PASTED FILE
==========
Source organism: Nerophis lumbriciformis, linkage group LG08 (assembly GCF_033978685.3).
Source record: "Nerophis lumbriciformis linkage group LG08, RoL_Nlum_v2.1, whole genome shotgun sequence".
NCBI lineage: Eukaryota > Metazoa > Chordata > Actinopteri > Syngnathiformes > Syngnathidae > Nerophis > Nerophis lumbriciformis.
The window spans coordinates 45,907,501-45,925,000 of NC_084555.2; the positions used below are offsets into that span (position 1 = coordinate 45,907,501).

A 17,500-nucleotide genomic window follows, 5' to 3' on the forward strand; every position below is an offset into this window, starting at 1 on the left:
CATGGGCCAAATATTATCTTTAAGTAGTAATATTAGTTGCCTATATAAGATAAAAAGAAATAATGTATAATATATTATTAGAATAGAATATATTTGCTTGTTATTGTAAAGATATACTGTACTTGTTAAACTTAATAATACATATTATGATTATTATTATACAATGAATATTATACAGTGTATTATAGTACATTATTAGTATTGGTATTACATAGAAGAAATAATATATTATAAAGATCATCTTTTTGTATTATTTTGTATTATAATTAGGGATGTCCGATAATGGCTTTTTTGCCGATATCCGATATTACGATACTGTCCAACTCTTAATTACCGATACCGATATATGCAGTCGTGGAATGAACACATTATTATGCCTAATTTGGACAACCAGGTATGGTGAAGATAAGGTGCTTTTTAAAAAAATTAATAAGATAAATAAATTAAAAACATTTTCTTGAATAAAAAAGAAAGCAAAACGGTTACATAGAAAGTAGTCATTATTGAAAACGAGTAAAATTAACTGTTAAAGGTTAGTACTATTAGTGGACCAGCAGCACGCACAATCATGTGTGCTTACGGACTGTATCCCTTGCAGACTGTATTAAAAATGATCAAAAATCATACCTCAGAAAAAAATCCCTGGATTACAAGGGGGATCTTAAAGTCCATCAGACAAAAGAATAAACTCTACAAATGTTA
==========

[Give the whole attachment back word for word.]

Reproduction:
Source organism: Nerophis lumbriciformis, linkage group LG08 (assembly GCF_033978685.3).
Source record: "Nerophis lumbriciformis linkage group LG08, RoL_Nlum_v2.1, whole genome shotgun sequence".
NCBI lineage: Eukaryota > Metazoa > Chordata > Actinopteri > Syngnathiformes > Syngnathidae > Nerophis > Nerophis lumbriciformis.
The window spans coordinates 45,907,501-45,925,000 of NC_084555.2; the positions used below are offsets into that span (position 1 = coordinate 45,907,501).

A 17,500-nucleotide genomic window follows, 5' to 3' on the forward strand; every position below is an offset into this window, starting at 1 on the left:
CATGGGCCAAATATTATCTTTAAGTAGTAATATTAGTTGCCTATATAAGATAAAAAGAAATAATGTATAATATATTATTAGAATAGAATATATTTGCTTGTTATTGTAAAGATATACTGTACTTGTTAAACTTAATAATACATATTATGATTATTATTATACAATGAATATTATACAGTGTATTATAGTACATTATTAGTATTGGTATTACATAGAAGAAATAATATATTATAAAGATCATCTTTTTGTATTATTTTGTATTATAATTAGGGATGTCCGATAATGGCTTTTTTGCCGATATCCGATATTACGATACTGTCCAACTCTTAATTACCGATACCGATATATGCAGTCGTGGAATGAACACATTATTATGCCTAATTTGGACAACCAGGTATGGTGAAGATAAGGTGCTTTTTAAAAAAATTAATAAGATAAATAAATTAAAAACATTTTCTTGAATAAAAAAGAAAGCAAAACGGTTACATAGAAAGTAGTCATTATTGAAAACGAGTAAAATTAACTGTTAAAGGTTAGTACTATTAGTGGACCAGCAGCACGCACAATCATGTGTGCTTACGGACTGTATCCCTTGCAGACTGTATTAAAAATGATCAAAAATCATACCTCAGAAAAAAATCCCTGGATTACAAGGGGGATCTTAAAGTCCATCAGACAAAAGAATAAACTCTACAAATGTTA